Investment App Robinhood is Now Offering a 3% No-Fee Savings Account

Cornelia Mascio
Dicembre 15, 2018

Some Robinhood customers attempting to access options trading on Wednesday morning received a message saying their account was deactivated and directing them to the company's support email address without a more detailed explanation.

News of Robinhood's incursion into the banking business arrives on the same day that European trading and money transfer firm Revolut announced that it had secured a banking licence in Lithuania, enabling it to passport a new suite iof banking services across the Union. Though it will now break into the larger financial services market with a model that holds the potential to put pressure on Wells Fargo, Chase, and Bank Of America.

Robinhood Checking and Savings plans to entice customers with a 3% annual yield, 30 times the average interest of accounts. It will also earn money through interchange fees when customers use debit cards.

The company's free stock-trading model now claims six million users and a $5.6 billion valuation in its five-year existence.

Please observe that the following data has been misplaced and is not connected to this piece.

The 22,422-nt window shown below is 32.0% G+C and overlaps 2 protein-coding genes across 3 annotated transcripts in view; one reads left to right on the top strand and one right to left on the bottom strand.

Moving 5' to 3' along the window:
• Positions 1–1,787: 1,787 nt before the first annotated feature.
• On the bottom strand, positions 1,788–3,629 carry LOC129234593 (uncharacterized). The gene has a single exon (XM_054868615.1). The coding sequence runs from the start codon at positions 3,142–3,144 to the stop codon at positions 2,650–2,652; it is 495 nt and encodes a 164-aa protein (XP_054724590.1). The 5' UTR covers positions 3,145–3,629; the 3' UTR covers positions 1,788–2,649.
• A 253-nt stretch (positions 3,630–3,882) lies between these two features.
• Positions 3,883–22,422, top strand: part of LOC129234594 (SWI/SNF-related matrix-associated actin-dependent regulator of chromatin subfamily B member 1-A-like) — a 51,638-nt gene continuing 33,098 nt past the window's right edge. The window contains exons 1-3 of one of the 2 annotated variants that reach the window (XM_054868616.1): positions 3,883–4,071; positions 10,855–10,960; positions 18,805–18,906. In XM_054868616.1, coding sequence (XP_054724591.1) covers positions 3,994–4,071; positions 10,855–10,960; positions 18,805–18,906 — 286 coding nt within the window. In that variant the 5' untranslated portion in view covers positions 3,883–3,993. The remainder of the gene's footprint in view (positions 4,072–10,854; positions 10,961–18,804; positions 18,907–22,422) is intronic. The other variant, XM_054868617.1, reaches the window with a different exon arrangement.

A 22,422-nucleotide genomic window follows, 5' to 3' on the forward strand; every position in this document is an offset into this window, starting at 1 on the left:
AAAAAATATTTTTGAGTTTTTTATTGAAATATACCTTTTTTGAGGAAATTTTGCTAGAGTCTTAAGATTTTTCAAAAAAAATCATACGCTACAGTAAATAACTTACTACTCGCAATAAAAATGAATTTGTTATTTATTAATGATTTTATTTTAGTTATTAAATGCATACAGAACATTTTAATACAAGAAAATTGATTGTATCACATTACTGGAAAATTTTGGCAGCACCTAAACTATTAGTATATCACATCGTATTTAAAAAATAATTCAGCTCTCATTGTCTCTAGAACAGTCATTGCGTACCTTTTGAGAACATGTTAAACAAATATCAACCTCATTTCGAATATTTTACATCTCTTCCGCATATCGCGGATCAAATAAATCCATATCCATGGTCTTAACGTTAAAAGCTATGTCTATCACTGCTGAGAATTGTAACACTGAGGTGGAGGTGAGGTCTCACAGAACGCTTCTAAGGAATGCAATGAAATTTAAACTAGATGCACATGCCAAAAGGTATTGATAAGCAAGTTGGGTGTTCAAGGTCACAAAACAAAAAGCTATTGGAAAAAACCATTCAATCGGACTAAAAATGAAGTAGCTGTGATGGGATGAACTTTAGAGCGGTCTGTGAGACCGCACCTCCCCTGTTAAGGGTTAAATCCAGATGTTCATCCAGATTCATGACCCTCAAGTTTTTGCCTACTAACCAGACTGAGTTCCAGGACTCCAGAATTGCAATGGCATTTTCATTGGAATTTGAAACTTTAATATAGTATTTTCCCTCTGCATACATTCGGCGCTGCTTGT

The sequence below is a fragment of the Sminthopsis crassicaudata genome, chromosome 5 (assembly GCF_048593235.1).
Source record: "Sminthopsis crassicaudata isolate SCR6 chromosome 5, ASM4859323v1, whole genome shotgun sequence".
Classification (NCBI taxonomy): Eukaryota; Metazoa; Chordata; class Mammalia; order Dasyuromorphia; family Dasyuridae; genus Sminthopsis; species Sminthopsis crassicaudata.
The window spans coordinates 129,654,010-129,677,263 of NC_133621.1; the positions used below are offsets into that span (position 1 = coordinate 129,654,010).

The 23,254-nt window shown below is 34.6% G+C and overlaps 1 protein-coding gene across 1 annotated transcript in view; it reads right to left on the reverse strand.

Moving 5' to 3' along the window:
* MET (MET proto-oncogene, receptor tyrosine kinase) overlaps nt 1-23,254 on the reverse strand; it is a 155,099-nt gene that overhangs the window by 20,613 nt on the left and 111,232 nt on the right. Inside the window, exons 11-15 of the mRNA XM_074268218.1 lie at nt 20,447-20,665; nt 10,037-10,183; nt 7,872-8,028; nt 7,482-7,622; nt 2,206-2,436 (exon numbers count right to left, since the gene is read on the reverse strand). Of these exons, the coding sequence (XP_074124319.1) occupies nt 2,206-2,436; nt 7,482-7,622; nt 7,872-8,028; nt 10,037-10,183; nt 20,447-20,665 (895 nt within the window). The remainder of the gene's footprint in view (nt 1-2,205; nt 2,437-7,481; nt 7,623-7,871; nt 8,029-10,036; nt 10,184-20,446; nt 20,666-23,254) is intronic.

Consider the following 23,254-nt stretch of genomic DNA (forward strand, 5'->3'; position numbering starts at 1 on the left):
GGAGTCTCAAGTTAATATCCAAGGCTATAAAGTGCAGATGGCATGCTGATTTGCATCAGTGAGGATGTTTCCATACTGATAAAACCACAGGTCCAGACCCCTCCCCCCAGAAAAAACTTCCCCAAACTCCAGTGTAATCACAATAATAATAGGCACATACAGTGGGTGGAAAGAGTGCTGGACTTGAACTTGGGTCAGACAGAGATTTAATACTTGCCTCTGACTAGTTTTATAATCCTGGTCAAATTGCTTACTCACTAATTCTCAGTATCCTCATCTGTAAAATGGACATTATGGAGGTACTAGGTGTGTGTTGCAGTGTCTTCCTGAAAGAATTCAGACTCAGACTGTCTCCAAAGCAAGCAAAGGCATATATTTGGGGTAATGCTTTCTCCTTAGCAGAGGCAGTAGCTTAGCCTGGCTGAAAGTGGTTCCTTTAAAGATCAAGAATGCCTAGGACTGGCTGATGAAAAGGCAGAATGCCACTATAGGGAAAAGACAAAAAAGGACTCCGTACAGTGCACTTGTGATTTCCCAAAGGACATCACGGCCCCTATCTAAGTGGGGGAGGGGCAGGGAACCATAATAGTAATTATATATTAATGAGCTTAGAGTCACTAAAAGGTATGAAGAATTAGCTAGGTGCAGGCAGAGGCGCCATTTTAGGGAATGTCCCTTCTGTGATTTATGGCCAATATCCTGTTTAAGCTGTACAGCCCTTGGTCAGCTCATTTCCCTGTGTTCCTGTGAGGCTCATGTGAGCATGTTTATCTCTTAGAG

Co-CEO Baiju Bhatt said Thursday that the 3-percent rate is not a teaser, and the company believes it is sustainable given the economic environment. However, with banks hammering users with surprise fees and mediocre user experience, there's room for opportunity with a mobile-first startup to disrupt how we store money.

However, controversy is swirling around Robinhood's Checking & Savings product, offered through its broker-dealer unit. "Mental math is hard so if you look at the median United States household that has about $8000 in liquid savings, they'd earn $240 a year".

Robinhood's new service will be available as an added feature for the startup's roughly six million customers. Users will even get to customize a Robinhood-branded debit card that's accepted wherever Mastercard is. Users won't be able to identify whether an ATM is in the network by simply looking at it, but the Robinhood app features a map for finding the nearest one.

The firm said that up to $250,000 in the accounts would be insured by the Securities Investor Protection Corp (SIPC), an industry nonprofit created by Congress to help recover customer assets when brokerages go under. It's ordinary folks paying.

But beyond the assumed returns on the product, a Robinhood spokesman pointed out that the company is also making another bet: that checking and savings-type services will generate good will from customers, particularly if the economy takes a turn. "It's people that actually have less money", Bhatt says.

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